There are three ‘cute meets’ between Shannon and Joseph, screenwriter Dolman’s exceptionally awkward way of breaking into the ‘love story’ that will propel the rest of his 142 min. narrative. In the first, Shannon stabs Joe in the thigh with a pitchfork to prevent his assassination attempt on her father. But then, mortified by her actions, she flees – predictably, screaming from the barn. Love at first sight? The second is an even more precious exchange in an upstairs bedroom of the family’s estate, regarding Shannon’s infectious curiosity as to what is underneath the rather large bowl placed, presumably for modesty, over Joe’s naked crotch. You know what they say about curiosity. Joe stirs from his unconsciousness, threatening Shannon’s life, and later, knocking Stephen to the ground to spit in his eye. Brave…stupid fool. After Stephen chivalrously declares that there will be pistols at dawn to avenge this indignation, Shannon decides she must make a break from her family’s expectation, that she will marry the arrogant fop. Instead, Shannon sneaks into the same upstairs bedroom for ‘cute meet’ #3; outlining her plan of escape to the new world while emphatically suggesting Joseph come along as her (wait for it) servant boy. Oh yeah, the violin heartstrings are playing!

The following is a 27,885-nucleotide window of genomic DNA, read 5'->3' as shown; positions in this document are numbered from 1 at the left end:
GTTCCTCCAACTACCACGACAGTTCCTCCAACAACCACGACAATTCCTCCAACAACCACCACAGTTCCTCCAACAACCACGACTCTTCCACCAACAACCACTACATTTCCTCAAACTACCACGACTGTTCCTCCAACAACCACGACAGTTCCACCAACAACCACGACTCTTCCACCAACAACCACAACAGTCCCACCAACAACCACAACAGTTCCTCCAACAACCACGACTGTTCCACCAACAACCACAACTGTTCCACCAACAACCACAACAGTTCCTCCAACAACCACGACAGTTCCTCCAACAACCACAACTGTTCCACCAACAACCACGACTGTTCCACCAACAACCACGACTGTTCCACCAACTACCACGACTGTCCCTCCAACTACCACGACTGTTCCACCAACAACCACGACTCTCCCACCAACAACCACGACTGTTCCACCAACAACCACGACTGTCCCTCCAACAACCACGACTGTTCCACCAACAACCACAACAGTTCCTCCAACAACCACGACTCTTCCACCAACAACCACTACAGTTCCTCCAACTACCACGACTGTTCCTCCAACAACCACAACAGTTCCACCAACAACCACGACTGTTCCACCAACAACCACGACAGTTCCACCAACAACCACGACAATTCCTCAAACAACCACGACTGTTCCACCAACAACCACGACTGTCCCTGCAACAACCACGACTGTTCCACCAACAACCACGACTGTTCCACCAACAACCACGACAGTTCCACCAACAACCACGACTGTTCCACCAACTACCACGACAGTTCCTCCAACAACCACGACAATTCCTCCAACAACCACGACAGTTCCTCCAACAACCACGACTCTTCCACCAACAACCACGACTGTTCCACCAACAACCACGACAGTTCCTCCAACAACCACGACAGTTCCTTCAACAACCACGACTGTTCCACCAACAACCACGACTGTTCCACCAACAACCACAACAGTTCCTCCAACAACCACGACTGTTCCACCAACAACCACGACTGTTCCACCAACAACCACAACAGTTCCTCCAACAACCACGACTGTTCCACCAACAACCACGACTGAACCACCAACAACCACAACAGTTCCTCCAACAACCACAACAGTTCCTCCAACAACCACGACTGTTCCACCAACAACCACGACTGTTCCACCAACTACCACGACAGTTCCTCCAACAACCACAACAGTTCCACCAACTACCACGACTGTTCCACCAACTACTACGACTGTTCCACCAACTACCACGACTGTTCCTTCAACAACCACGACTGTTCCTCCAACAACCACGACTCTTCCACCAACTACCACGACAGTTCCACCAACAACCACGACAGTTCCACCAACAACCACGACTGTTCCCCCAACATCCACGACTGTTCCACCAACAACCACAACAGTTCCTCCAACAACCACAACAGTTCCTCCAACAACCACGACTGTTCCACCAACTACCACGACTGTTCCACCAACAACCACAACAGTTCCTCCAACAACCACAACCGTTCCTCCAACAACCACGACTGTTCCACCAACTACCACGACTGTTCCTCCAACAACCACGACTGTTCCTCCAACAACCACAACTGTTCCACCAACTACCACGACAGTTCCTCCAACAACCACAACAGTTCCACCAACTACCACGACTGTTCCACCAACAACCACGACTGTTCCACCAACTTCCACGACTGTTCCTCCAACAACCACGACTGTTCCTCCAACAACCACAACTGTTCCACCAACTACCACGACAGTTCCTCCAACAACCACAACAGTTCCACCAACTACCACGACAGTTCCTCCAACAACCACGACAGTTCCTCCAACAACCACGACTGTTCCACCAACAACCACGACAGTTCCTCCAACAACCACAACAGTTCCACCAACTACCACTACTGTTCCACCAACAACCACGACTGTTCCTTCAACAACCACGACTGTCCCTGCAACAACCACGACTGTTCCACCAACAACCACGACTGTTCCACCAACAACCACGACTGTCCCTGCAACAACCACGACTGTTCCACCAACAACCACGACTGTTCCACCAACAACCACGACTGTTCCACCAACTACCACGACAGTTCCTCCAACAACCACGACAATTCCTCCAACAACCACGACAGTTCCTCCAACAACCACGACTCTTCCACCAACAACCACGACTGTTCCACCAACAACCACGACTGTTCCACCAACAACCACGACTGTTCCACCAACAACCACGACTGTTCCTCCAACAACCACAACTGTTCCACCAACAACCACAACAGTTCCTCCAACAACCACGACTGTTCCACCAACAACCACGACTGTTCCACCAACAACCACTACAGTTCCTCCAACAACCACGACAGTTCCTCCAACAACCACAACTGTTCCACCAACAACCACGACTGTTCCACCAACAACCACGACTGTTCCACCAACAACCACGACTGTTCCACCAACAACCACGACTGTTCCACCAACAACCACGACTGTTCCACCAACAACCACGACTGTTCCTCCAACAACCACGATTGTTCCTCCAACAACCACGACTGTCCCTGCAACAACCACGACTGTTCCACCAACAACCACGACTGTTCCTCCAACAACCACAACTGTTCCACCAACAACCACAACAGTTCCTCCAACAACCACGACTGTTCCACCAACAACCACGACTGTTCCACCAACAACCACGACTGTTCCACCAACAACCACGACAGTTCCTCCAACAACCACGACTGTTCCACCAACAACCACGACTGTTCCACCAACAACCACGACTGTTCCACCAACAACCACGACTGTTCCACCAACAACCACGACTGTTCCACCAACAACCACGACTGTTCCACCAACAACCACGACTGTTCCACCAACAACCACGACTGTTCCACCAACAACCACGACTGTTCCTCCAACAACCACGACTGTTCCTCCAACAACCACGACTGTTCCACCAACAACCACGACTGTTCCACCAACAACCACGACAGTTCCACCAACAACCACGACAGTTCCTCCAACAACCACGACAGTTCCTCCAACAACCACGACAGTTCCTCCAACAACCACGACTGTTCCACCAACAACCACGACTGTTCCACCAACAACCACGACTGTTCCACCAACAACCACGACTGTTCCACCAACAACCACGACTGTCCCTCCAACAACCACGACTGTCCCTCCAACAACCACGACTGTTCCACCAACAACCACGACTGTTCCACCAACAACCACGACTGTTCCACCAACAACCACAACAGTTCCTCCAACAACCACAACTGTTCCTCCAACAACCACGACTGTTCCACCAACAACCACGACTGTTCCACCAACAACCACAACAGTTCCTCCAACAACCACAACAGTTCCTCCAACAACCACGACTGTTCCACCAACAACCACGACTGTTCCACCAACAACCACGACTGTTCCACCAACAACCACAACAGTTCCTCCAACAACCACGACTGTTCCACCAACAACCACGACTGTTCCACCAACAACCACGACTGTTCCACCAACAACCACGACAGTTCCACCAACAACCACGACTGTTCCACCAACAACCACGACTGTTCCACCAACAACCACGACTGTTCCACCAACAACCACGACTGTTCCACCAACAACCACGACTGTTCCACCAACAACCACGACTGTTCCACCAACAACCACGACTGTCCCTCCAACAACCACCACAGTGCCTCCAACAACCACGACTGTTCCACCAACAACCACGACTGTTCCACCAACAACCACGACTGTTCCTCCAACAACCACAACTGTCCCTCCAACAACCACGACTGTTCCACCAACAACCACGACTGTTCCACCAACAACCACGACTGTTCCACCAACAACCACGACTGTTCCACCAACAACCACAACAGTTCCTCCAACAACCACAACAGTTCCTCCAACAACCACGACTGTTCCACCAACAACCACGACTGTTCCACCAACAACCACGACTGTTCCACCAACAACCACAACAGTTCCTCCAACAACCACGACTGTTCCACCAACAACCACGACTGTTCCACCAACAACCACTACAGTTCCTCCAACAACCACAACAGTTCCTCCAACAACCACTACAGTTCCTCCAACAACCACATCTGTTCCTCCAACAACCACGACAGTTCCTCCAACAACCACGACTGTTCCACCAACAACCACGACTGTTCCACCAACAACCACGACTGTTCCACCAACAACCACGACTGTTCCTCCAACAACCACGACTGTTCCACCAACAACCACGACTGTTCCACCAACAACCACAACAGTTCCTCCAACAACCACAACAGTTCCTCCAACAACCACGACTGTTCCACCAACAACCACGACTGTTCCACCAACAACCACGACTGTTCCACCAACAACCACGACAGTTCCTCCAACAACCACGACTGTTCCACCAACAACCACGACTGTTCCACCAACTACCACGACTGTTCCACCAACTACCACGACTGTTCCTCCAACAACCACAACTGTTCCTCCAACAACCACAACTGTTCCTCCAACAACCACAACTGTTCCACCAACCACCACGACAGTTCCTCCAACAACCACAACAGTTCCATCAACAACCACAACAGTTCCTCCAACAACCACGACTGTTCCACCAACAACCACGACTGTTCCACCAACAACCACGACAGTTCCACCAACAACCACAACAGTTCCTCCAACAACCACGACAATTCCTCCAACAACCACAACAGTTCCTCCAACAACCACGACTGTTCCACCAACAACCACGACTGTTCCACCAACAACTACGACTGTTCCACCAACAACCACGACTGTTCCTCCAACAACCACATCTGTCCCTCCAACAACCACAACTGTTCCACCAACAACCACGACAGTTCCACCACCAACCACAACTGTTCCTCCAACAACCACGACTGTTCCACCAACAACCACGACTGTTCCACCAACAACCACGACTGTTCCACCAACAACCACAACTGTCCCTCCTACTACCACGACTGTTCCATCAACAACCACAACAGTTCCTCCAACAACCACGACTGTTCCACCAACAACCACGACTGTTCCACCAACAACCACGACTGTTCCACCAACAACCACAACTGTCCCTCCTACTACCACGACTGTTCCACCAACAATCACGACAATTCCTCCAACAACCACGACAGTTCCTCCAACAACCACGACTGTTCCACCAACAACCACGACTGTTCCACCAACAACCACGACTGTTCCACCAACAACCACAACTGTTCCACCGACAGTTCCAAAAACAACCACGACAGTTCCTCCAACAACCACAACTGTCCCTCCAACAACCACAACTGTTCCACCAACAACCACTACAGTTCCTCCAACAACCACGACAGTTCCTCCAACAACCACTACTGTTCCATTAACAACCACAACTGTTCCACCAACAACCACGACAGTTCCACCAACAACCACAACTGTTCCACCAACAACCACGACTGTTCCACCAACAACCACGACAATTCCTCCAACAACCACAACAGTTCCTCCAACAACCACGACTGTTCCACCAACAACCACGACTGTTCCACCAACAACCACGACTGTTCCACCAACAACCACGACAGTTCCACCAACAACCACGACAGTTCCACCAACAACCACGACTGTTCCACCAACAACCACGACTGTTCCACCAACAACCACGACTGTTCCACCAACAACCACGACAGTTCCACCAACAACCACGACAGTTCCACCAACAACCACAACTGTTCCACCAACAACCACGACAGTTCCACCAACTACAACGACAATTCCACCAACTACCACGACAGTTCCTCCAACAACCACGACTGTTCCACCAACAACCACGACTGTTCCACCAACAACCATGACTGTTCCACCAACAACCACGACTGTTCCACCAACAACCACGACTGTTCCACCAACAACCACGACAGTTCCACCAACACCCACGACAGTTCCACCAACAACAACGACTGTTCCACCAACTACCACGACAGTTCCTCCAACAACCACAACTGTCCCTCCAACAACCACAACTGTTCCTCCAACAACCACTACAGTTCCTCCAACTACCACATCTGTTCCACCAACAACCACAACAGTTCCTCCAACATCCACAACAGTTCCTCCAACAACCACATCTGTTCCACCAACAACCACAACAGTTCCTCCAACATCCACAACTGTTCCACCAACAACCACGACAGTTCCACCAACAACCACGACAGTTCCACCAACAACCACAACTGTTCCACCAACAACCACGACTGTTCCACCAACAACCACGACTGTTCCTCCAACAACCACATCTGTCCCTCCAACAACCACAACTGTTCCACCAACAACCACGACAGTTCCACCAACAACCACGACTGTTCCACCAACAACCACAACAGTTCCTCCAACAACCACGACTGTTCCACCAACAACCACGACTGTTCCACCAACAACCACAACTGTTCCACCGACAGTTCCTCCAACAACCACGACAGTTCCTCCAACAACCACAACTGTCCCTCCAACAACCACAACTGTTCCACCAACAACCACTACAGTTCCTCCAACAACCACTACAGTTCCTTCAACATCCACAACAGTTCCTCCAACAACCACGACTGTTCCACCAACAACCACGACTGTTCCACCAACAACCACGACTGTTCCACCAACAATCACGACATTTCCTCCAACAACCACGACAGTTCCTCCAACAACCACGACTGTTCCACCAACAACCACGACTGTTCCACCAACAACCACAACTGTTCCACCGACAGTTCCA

It’s always been a source of rabid curiosity in the press that the real life alliance of Kidman and Cruise utterly failed to generate genuine sparks of hot-blooded romance in any of their infrequent pairings on film. Far and Away is no exception to this rule. There is a queerly platonic relationship at play herein that bodes well for the first third of the movie – when the naïve Shannon has little regard for Joseph, except to exploit his equally gullible brawn to escape her own family’s cloistered oppressions on a young girl’s unmanageable heart. Shannon’s intervention in the duel between Stephen and Joseph is played strictly for laughs – forced rather than genuine – as he chickens out at the last possible moment to jump into the back of her carriage; the two speeding off into the dense morning fog as her father and mother, Nora (Barbara Babcock) perplexedly look on.
On board the liner that will carry them to America, Shannon reminds Joseph she paid for both their fares, and thus, has bought his loyalty as her servant. The pair is introduced to the Bostonian gentleman, McGuire (Barry McGovern), who inform on all their inquiries regarding the America that awaits them on the other side. Arriving in Boston Harbor, Shannon and Joseph part company as friends. It doesn’t last for very long. For McGuire turns out to be exactly what Joseph suggested; a roué who has attempted to make off his Shannon’s valuable collection of silver spoons that she had intended on hocking to pay for her journey to Oklahoma. McGuire is shot dead in the streets, presumably for some other previous indiscretion.